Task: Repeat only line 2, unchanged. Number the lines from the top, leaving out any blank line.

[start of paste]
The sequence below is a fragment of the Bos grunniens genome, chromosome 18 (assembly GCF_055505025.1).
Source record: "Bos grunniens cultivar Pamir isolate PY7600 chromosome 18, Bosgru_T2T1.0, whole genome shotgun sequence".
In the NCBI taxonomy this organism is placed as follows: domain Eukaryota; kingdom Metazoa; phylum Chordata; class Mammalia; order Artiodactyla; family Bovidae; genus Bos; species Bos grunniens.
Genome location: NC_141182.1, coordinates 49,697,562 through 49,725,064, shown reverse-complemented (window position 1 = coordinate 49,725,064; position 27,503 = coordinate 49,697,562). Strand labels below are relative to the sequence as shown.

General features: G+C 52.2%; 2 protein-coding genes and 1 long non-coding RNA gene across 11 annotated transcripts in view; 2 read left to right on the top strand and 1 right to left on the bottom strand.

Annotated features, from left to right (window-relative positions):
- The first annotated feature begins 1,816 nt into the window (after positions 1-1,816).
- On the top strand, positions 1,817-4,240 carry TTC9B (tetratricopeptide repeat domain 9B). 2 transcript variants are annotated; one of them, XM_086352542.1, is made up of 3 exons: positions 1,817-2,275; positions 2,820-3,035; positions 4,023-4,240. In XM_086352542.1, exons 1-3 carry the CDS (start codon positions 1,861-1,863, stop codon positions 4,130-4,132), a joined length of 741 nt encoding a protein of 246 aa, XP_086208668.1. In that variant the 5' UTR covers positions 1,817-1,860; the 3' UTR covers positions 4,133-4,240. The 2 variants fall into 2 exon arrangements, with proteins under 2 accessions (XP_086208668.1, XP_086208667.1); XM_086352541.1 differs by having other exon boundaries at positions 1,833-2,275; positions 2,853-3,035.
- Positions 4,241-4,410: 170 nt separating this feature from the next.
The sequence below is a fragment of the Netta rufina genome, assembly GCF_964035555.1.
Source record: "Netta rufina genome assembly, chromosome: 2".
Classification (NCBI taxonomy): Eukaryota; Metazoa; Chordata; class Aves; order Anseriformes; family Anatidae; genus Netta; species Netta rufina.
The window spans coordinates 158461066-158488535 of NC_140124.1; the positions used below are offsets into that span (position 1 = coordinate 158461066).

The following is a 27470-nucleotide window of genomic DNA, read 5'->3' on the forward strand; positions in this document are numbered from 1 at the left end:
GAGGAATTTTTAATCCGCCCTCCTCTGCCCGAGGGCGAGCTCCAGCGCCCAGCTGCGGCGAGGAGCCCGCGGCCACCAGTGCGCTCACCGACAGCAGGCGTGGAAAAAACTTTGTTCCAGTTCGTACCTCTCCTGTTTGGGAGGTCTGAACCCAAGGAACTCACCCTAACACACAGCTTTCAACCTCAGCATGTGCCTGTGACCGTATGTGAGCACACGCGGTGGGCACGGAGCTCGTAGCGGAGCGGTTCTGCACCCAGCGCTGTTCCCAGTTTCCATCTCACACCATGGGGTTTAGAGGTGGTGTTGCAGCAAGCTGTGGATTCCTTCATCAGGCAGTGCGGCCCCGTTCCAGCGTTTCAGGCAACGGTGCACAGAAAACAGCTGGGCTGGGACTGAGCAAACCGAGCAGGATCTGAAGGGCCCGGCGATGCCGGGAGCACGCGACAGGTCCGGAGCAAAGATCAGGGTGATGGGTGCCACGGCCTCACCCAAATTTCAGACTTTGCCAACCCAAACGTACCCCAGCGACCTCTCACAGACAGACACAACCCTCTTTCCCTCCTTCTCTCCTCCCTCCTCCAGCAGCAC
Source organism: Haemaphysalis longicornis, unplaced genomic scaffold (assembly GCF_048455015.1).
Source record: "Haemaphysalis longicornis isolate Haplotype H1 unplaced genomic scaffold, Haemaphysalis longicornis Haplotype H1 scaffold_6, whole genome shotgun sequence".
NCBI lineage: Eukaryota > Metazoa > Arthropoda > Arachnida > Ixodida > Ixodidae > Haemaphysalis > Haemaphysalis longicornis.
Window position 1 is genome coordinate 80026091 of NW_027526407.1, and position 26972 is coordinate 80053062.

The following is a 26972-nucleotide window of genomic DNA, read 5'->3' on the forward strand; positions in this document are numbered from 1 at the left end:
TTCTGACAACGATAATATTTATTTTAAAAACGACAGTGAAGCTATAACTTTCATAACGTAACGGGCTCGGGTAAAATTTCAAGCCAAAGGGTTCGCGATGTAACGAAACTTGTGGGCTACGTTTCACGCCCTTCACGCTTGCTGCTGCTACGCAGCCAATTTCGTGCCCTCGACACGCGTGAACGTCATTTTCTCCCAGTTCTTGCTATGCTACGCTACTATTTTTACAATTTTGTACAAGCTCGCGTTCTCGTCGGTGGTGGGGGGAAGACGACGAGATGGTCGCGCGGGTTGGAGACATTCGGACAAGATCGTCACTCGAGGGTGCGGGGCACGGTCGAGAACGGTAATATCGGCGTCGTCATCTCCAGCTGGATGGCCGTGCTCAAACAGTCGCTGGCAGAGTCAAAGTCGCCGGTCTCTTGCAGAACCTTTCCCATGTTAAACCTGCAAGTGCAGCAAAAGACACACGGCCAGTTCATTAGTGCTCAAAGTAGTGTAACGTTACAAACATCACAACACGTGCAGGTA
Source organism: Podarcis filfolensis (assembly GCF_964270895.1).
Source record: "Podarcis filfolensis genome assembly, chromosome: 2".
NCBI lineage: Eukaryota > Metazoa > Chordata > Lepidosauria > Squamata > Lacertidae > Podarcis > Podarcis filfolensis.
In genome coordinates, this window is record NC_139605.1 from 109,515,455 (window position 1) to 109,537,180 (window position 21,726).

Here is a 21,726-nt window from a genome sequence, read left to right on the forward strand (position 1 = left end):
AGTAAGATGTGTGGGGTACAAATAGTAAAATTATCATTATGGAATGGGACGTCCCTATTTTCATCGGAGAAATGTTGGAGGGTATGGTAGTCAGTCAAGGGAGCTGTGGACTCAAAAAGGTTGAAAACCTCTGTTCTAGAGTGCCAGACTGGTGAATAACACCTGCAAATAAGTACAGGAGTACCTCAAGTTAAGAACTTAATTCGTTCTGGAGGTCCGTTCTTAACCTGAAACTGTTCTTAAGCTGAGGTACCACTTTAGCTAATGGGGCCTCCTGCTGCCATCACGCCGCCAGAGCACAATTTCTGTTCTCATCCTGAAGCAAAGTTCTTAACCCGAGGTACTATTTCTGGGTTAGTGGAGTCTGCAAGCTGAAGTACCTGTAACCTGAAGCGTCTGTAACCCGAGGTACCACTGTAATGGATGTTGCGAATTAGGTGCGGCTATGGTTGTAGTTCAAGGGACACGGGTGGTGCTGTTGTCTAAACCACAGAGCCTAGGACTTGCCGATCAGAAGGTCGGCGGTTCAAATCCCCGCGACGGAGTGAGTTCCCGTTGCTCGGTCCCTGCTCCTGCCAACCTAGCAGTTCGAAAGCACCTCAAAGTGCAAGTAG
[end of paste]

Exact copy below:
Source record: "Bos grunniens cultivar Pamir isolate PY7600 chromosome 18, Bosgru_T2T1.0, whole genome shotgun sequence".